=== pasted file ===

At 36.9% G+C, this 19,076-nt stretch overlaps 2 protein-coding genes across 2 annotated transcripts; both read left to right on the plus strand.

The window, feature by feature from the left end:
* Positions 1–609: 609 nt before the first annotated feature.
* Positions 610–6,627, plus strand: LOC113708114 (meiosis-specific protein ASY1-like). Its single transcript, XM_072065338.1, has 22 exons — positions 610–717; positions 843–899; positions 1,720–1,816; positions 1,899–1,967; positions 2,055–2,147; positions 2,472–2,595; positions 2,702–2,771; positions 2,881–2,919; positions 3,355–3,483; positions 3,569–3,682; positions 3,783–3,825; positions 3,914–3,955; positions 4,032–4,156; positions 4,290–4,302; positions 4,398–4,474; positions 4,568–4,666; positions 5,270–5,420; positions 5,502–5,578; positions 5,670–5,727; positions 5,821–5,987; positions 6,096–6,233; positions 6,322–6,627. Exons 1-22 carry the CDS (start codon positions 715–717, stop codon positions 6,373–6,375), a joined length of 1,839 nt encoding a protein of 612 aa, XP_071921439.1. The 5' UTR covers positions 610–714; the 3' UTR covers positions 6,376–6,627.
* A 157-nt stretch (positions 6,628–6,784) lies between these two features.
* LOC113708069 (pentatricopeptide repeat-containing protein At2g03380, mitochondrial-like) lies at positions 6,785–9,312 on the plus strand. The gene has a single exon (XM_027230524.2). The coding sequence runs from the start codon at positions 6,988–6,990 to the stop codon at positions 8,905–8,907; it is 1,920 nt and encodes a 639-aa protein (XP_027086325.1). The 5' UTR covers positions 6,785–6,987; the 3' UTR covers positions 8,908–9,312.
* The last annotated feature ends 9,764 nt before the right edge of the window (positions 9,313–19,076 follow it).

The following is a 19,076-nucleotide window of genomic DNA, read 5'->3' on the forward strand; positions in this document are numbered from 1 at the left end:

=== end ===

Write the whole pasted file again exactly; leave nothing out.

At 36.9% G+C, this 19,076-nt stretch overlaps 2 protein-coding genes across 2 annotated transcripts; both read left to right on the plus strand.

The window, feature by feature from the left end:
* Positions 1–609: 609 nt before the first annotated feature.
* Positions 610–6,627, plus strand: LOC113708114 (meiosis-specific protein ASY1-like). Its single transcript, XM_072065338.1, has 22 exons — positions 610–717; positions 843–899; positions 1,720–1,816; positions 1,899–1,967; positions 2,055–2,147; positions 2,472–2,595; positions 2,702–2,771; positions 2,881–2,919; positions 3,355–3,483; positions 3,569–3,682; positions 3,783–3,825; positions 3,914–3,955; positions 4,032–4,156; positions 4,290–4,302; positions 4,398–4,474; positions 4,568–4,666; positions 5,270–5,420; positions 5,502–5,578; positions 5,670–5,727; positions 5,821–5,987; positions 6,096–6,233; positions 6,322–6,627. Exons 1-22 carry the CDS (start codon positions 715–717, stop codon positions 6,373–6,375), a joined length of 1,839 nt encoding a protein of 612 aa, XP_071921439.1. The 5' UTR covers positions 610–714; the 3' UTR covers positions 6,376–6,627.
* A 157-nt stretch (positions 6,628–6,784) lies between these two features.
* LOC113708069 (pentatricopeptide repeat-containing protein At2g03380, mitochondrial-like) lies at positions 6,785–9,312 on the plus strand. The gene has a single exon (XM_027230524.2). The coding sequence runs from the start codon at positions 6,988–6,990 to the stop codon at positions 8,905–8,907; it is 1,920 nt and encodes a 639-aa protein (XP_027086325.1). The 5' UTR covers positions 6,785–6,987; the 3' UTR covers positions 8,908–9,312.
* The last annotated feature ends 9,764 nt before the right edge of the window (positions 9,313–19,076 follow it).

The following is a 19,076-nucleotide window of genomic DNA, read 5'->3' on the forward strand; positions in this document are numbered from 1 at the left end: